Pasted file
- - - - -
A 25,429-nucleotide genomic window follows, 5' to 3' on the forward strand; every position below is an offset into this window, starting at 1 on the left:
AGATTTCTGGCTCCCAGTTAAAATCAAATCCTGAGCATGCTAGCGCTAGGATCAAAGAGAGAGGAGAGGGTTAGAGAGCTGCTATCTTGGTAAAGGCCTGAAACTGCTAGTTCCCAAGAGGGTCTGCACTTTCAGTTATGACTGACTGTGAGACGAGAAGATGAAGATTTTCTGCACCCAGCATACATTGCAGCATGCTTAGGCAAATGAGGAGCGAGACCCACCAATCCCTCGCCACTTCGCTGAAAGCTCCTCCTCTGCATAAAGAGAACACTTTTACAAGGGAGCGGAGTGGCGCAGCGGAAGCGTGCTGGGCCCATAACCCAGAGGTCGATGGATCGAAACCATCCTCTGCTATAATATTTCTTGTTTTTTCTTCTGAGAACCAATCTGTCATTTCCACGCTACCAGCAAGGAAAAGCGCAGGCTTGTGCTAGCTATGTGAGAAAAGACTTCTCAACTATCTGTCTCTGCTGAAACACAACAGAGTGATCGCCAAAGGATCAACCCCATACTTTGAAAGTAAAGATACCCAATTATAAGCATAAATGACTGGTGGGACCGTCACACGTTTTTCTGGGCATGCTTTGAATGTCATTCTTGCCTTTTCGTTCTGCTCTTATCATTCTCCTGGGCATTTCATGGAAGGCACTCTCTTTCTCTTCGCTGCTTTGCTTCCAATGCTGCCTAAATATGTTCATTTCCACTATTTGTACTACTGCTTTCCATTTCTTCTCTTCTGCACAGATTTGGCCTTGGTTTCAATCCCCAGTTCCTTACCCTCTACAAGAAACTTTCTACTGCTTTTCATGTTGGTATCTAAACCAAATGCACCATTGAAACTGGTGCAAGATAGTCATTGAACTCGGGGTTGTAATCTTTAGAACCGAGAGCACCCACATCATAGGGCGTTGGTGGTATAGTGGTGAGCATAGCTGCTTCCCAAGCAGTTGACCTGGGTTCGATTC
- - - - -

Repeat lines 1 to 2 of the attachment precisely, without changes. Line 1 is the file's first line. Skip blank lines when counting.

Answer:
A 25,429-nucleotide genomic window follows, 5' to 3' on the forward strand; every position below is an offset into this window, starting at 1 on the left:
AGATTTCTGGCTCCCAGTTAAAATCAAATCCTGAGCATGCTAGCGCTAGGATCAAAGAGAGAGGAGAGGGTTAGAGAGCTGCTATCTTGGTAAAGGCCTGAAACTGCTAGTTCCCAAGAGGGTCTGCACTTTCAGTTATGACTGACTGTGAGACGAGAAGATGAAGATTTTCTGCACCCAGCATACATTGCAGCATGCTTAGGCAAATGAGGAGCGAGACCCACCAATCCCTCGCCACTTCGCTGAAAGCTCCTCCTCTGCATAAAGAGAACACTTTTACAAGGGAGCGGAGTGGCGCAGCGGAAGCGTGCTGGGCCCATAACCCAGAGGTCGATGGATCGAAACCATCCTCTGCTATAATATTTCTTGTTTTTTCTTCTGAGAACCAATCTGTCATTTCCACGCTACCAGCAAGGAAAAGCGCAGGCTTGTGCTAGCTATGTGAGAAAAGACTTCTCAACTATCTGTCTCTGCTGAAACACAACAGAGTGATCGCCAAAGGATCAACCCCATACTTTGAAAGTAAAGATACCCAATTATAAGCATAAATGACTGGTGGGACCGTCACACGTTTTTCTGGGCATGCTTTGAATGTCATTCTTGCCTTTTCGTTCTGCTCTTATCATTCTCCTGGGCATTTCATGGAAGGCACTCTCTTTCTCTTCGCTGCTTTGCTTCCAATGCTGCCTAAATATGTTCATTTCCACTATTTGTACTACTGCTTTCCATTTCTTCTCTTCTGCACAGATTTGGCCTTGGTTTCAATCCCCAGTTCCTTACCCTCTACAAGAAACTTTCTACTGCTTTTCATGTTGGTATCTAAACCAAATGCACCATTGAAACTGGTGCAAGATAGTCATTGAACTCGGGGTTGTAATCTTTAGAACCGAGAGCACCCACATCATAGGGCGTTGGTGGTATAGTGGTGAGCATAGCTGCTTCCCAAGCAGTTGACCTGGGTTCGATTC